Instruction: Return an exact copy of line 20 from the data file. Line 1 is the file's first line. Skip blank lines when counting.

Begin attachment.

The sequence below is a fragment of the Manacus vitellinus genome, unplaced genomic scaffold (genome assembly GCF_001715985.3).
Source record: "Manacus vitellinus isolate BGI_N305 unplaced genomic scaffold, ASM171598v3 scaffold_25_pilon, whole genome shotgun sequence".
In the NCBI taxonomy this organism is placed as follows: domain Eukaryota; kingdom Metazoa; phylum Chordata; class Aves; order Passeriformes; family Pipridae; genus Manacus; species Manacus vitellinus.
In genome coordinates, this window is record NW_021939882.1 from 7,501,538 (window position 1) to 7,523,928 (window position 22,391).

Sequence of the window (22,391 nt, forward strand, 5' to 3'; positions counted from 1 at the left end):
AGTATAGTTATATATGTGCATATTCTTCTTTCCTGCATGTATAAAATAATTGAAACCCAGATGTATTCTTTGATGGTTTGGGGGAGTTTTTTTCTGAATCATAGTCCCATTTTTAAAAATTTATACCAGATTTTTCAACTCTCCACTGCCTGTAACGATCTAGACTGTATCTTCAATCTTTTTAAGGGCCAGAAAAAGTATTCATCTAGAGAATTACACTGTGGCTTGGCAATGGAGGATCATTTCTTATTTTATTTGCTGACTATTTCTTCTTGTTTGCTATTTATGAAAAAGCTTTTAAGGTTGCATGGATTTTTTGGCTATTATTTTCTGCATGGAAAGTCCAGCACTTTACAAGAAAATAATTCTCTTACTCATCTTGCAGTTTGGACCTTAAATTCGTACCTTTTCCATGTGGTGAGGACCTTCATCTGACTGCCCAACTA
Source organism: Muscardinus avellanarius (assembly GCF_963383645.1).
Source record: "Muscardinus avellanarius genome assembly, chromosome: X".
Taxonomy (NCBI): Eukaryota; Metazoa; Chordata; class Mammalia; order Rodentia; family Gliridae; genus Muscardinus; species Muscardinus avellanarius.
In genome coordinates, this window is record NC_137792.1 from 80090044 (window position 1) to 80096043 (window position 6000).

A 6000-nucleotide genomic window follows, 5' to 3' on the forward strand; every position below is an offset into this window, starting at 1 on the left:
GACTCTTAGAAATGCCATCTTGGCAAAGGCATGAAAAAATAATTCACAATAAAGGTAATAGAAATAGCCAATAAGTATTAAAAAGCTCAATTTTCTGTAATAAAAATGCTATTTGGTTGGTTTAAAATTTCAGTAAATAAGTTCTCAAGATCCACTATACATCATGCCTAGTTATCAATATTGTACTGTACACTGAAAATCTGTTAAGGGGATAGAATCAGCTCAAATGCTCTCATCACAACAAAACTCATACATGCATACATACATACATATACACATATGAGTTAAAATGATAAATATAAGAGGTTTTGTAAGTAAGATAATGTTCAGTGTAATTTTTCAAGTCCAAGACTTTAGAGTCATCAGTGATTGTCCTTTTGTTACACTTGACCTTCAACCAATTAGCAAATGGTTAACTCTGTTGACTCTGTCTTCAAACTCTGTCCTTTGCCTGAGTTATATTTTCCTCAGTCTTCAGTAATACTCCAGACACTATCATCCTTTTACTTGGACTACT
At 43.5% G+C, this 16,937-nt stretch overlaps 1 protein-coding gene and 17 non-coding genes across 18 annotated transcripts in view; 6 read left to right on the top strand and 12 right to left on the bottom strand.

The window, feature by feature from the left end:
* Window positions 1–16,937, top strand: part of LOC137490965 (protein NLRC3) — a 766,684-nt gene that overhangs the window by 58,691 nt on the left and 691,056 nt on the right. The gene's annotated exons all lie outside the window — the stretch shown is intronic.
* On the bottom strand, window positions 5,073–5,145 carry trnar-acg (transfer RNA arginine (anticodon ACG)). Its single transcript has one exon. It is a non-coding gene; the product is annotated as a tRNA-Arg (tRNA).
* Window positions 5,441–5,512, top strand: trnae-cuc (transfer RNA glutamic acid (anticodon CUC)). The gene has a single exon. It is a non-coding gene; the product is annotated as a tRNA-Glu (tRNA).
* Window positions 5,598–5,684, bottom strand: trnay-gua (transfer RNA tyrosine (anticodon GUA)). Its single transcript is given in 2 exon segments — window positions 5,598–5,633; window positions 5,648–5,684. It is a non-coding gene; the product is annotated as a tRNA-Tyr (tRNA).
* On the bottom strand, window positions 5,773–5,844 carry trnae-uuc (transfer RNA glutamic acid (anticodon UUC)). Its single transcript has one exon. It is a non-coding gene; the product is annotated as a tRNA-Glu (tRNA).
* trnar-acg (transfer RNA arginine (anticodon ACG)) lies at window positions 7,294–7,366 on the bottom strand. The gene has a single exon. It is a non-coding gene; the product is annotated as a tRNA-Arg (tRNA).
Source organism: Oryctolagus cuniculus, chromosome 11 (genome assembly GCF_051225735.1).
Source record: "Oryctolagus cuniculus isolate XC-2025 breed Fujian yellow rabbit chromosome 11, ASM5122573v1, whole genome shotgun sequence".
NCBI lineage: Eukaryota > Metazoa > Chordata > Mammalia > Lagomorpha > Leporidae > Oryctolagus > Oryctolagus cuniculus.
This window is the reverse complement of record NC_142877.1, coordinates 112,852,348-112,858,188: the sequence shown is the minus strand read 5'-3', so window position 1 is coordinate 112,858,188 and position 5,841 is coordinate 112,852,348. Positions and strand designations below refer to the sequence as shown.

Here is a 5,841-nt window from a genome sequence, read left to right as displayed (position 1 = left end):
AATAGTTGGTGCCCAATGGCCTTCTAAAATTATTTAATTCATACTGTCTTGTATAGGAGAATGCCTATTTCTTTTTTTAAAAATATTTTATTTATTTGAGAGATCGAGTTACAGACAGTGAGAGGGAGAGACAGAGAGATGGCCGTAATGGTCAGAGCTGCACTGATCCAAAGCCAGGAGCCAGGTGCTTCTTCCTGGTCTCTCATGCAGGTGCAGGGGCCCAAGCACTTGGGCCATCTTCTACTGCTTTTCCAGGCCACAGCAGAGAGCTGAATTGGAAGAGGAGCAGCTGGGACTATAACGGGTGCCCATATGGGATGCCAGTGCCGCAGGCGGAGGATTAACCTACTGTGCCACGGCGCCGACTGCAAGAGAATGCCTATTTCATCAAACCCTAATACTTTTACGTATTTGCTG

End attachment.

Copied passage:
* trnar-acg (transfer RNA arginine (anticodon ACG)) lies at window positions 7,294–7,366 on the bottom strand. The gene has a single exon. It is a non-coding gene; the product is annotated as a tRNA-Arg (tRNA).